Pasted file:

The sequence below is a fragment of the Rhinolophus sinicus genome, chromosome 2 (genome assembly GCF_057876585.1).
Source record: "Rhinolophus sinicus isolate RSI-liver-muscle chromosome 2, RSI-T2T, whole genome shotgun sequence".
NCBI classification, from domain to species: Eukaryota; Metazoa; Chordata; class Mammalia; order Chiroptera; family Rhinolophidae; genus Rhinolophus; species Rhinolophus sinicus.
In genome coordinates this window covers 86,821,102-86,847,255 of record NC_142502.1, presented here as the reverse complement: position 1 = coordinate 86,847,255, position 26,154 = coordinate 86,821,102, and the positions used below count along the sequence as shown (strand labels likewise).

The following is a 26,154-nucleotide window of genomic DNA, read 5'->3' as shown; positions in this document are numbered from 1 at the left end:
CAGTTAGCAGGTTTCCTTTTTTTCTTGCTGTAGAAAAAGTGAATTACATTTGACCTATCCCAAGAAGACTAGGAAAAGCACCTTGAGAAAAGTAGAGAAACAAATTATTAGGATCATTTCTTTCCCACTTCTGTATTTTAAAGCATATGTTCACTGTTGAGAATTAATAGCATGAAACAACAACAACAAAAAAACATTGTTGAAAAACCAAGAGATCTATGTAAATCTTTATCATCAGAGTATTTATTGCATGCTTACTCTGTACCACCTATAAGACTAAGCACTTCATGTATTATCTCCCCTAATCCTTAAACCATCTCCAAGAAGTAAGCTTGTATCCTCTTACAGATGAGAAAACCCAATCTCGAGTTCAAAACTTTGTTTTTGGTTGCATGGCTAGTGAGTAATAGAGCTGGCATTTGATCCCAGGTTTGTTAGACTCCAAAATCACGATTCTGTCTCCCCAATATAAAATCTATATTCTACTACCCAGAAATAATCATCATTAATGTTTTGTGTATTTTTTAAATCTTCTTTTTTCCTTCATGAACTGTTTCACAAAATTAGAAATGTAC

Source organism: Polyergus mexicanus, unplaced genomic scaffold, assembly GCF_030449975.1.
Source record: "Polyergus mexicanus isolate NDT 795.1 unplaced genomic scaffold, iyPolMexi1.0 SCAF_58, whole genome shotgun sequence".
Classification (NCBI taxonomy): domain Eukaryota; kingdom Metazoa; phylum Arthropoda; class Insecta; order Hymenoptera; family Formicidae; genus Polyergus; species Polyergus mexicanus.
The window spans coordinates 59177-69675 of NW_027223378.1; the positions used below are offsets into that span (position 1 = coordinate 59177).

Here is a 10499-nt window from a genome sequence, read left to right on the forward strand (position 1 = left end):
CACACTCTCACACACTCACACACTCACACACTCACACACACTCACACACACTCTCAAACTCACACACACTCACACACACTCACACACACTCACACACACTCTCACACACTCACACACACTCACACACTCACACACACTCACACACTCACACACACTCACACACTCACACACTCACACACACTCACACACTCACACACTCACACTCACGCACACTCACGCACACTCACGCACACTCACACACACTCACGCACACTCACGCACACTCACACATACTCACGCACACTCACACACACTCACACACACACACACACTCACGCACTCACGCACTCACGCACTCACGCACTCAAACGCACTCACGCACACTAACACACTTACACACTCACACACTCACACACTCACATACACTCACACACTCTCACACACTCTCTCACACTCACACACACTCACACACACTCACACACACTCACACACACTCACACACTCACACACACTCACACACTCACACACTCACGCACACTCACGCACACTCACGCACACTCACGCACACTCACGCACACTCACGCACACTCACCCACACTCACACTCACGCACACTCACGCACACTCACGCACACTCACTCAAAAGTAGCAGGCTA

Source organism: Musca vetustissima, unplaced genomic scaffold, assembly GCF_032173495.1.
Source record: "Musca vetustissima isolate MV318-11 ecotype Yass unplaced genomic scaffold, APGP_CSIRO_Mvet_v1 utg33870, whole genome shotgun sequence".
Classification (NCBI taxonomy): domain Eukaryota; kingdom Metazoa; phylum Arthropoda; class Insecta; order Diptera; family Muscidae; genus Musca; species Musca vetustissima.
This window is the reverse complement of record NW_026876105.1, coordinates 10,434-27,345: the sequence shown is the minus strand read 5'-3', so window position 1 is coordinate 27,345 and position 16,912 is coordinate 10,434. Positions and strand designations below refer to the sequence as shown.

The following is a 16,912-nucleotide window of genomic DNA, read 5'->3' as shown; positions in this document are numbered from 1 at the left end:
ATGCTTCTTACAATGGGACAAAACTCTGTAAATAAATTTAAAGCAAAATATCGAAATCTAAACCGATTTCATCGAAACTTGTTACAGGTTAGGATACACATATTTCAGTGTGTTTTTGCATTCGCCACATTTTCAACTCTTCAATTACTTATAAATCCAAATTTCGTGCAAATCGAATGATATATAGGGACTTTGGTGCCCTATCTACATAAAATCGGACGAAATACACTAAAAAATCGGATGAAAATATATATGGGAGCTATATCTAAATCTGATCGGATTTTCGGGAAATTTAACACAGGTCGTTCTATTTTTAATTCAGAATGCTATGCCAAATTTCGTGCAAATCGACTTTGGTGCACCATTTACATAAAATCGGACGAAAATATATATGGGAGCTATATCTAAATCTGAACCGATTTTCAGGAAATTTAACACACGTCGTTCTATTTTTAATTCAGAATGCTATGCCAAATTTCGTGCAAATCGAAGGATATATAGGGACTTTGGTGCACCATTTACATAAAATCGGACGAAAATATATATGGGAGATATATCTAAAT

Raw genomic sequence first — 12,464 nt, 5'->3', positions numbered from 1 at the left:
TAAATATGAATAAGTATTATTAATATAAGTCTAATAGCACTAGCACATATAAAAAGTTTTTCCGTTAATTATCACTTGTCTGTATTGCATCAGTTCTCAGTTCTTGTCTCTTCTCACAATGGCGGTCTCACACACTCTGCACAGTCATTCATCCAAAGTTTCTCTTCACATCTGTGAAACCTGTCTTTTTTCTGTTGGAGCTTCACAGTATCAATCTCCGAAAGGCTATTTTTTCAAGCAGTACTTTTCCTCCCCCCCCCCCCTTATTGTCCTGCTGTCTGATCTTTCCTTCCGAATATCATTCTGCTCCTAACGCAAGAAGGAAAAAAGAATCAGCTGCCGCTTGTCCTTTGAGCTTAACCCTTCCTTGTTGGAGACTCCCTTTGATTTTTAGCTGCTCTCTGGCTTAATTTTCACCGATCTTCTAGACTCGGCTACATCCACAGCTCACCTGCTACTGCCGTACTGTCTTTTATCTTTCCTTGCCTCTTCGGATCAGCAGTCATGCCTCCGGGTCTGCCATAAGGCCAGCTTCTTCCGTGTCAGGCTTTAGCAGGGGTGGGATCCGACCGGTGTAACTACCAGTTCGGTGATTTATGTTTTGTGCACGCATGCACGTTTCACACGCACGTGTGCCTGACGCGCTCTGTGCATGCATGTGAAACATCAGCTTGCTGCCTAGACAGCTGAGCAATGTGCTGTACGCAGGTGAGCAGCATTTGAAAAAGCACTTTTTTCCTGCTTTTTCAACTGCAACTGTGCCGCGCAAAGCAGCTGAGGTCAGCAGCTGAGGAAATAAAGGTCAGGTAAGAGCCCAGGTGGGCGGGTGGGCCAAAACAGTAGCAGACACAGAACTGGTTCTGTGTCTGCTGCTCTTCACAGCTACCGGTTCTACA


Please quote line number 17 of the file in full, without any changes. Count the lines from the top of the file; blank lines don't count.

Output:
The following is a 16,912-nucleotide window of genomic DNA, read 5'->3' as shown; positions in this document are numbered from 1 at the left end: